# MCS-177 Project 8: L-Systems

### Overview

In this project, you will experiment with L-systems, which use grammatical rules to generate strings that can be interpreted as instructions for drawing fractals. The required portions of this project include only a very modest amount of programming; the emphasis is instead on thinking about what grows and what stays the same as the string of instructions is expanded.

You are to do this project individually.

1. Download the file containing the `lsystem` function and the other functions it relies on. Use the `lsystem` function to draw a level 4 Koch curve with each line segment having a length of 6 units. You should set the initial heading to 0 (that is, horizontal, pointed to the right) and set the initial position to a point on the negative x axis that causes the curve to be centered horizontally. For example, if you were doing a level 1 curve, you would use an initial position of (−9, 0) because the curve causes a net forward motion of 18 units.

2. Do exercise 9.30 (p. 327): Modify the `drawLS` function to support the `G` operation, which allows the turtle to go forward without drawing a line.

3. Do exercise 9.31 (p. 327): Using `lsystem` with your modified `drawLS` function, try the L-System given in the exercise. Note that the exercise does not specify the angle to use. Figure out what an appropriate angle is by using the following reasoning about the rule for `F`. If the `F` isn't replaced, then it would leave the turtle's heading unchanged. Therefore, it is reasonable to assume that the right hand side of the rule should also leave the turtle's heading unchanged. (That is, the heading should wind up the same at the end as at the beginning, even if it changes along the way.) Figure out what an appropriate (non-zero) angle would be for each `-` sign, in order for `F-F-F-GG` to leave the heading unchanged. You will need to use some trial and error to choose appropriate values for the depth as well as the initial position and heading and the length of the individual line segments. Your goal is to produce an interesting drawing that stays within the available space. Write a description in college-level English of what the drawing looks like. Your intended audience is other people who have read the same textbook.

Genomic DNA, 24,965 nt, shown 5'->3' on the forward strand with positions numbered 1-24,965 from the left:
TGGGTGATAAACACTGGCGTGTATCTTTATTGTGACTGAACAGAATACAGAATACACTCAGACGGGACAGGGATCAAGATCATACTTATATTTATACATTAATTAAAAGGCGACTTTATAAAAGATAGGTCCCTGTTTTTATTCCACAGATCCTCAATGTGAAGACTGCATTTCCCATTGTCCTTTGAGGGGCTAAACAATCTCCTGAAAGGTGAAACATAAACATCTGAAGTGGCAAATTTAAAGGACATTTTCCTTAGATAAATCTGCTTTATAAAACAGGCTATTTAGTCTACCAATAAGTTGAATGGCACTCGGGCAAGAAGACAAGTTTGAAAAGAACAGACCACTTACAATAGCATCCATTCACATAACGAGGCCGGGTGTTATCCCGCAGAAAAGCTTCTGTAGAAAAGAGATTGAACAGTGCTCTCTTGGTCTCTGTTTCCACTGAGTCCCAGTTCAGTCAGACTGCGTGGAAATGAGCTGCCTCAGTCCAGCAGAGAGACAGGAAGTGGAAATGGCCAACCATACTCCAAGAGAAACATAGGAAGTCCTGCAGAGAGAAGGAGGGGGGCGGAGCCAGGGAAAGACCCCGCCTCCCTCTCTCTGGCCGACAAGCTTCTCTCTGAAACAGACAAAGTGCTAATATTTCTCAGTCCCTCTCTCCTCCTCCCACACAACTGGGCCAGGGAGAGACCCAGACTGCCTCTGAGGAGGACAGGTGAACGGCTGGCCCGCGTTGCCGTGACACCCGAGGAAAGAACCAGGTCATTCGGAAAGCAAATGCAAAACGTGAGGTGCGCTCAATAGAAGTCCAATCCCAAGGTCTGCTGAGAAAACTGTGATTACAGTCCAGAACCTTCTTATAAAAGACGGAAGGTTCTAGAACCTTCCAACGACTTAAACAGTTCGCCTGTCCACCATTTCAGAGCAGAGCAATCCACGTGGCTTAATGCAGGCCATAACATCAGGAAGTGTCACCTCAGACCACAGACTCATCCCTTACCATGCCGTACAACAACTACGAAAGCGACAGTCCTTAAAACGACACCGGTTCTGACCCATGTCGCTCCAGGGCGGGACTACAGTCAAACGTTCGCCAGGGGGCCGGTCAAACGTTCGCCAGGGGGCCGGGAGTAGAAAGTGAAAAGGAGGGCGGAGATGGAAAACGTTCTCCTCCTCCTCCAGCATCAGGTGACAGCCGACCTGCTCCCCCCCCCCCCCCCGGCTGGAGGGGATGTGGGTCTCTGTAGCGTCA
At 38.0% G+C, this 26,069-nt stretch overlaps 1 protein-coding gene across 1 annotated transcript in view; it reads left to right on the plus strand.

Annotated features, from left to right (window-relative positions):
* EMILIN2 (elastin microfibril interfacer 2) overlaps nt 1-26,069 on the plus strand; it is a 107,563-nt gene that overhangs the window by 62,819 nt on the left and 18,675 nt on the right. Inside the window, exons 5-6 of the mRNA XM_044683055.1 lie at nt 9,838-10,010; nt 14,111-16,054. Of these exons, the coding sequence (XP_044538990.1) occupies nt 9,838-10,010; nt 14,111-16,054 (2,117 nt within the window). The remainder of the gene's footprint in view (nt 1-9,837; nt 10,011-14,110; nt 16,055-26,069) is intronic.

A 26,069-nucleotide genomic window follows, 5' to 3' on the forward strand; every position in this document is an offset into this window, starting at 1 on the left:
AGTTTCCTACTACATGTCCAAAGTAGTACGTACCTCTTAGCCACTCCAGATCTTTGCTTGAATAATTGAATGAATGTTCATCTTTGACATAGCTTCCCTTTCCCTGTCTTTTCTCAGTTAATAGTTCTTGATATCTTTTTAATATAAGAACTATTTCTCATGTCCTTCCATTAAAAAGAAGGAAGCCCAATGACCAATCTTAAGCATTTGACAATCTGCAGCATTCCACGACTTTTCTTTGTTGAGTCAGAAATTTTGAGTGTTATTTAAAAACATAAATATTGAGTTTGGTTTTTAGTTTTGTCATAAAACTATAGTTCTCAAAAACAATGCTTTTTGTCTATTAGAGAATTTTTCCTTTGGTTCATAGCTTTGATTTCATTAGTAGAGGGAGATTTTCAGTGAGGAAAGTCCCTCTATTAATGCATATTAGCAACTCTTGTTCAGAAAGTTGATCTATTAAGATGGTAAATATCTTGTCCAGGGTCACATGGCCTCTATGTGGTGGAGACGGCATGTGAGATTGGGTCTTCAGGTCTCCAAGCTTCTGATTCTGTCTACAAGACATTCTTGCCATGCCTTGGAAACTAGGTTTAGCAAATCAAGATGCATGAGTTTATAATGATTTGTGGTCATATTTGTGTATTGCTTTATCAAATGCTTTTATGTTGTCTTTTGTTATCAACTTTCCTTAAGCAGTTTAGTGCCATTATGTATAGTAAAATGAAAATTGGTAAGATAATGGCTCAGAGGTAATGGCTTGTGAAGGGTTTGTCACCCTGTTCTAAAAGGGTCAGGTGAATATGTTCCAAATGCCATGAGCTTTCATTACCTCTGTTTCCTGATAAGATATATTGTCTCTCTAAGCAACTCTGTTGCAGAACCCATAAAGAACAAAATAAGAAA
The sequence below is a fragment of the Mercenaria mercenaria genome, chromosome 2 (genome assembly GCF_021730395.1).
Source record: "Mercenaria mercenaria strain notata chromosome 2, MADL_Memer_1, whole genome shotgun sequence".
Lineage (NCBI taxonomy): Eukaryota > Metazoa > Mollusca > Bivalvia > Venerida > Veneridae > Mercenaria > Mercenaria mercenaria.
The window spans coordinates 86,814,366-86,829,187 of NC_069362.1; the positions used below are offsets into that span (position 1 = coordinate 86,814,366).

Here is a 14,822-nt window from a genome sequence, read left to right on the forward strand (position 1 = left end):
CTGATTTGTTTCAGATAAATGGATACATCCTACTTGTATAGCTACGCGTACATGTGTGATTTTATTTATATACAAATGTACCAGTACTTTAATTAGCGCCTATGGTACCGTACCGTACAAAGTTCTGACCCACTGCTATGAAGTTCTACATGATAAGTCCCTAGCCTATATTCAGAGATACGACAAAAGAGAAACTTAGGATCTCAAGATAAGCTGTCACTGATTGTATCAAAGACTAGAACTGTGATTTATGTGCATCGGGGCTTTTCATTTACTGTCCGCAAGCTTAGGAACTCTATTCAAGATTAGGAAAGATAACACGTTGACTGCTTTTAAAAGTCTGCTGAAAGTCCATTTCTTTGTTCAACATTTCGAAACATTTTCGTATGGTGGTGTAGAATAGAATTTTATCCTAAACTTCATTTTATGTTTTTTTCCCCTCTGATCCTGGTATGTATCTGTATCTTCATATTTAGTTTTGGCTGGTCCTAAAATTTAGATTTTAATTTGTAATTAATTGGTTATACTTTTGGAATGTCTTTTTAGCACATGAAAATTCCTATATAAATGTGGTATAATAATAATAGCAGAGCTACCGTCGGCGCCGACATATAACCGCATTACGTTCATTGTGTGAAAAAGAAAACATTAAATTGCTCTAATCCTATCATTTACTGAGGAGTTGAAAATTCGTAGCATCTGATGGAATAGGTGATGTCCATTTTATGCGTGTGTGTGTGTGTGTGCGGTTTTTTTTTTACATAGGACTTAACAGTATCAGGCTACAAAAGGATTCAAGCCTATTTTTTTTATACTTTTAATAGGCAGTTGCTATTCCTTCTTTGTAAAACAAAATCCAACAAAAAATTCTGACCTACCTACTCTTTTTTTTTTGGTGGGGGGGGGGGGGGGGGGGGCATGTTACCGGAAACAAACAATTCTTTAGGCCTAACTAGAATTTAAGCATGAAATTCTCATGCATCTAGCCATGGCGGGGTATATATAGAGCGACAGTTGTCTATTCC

4. Do exercise 9.32 (p. 327): Use the L-system given there and the specified angle of 25 in order to create a drawing that looks like a plant growing upward. You will need to use some trial and error to choose appropriate values for the depth as well as the initial position and heading and the length of the individual line segments. Your goal is to produce an interesting drawing that stays within the available space.

5. Change the `applyProduction` function so that the dictionary of rules maps each symbol not to a single replacement string, but to a list of alternative strings, one of which is randomly chosen each time a replacement needs to be performed. (You can randomly choose an element of a list using the `choice` function within the `random` module.) As in the original version of `applyProduction`, some symbols may not be listed in the rules at all, in which case they should be left unchanged.

All of your previous examples should still work, provided that you turn each rule's right-hand side into a single-element list. But you should also be able to use the following stochastic L-system (adapted from The Algorithmic Beauty of Plants by Przemyslaw Prusinkiewicz and Aristid Lindenmayer) that produces a plant-like form:

Axiom
`F`
Alternative Rules
`F` → `F[-F]F[+F]F`
`F` → `F[-F]F`
`F` → `F[+F]F`

As in task 4, a reasonable angle is 25. If you try this system out repeatedly, you should get varying results, but with a family resemblance between them.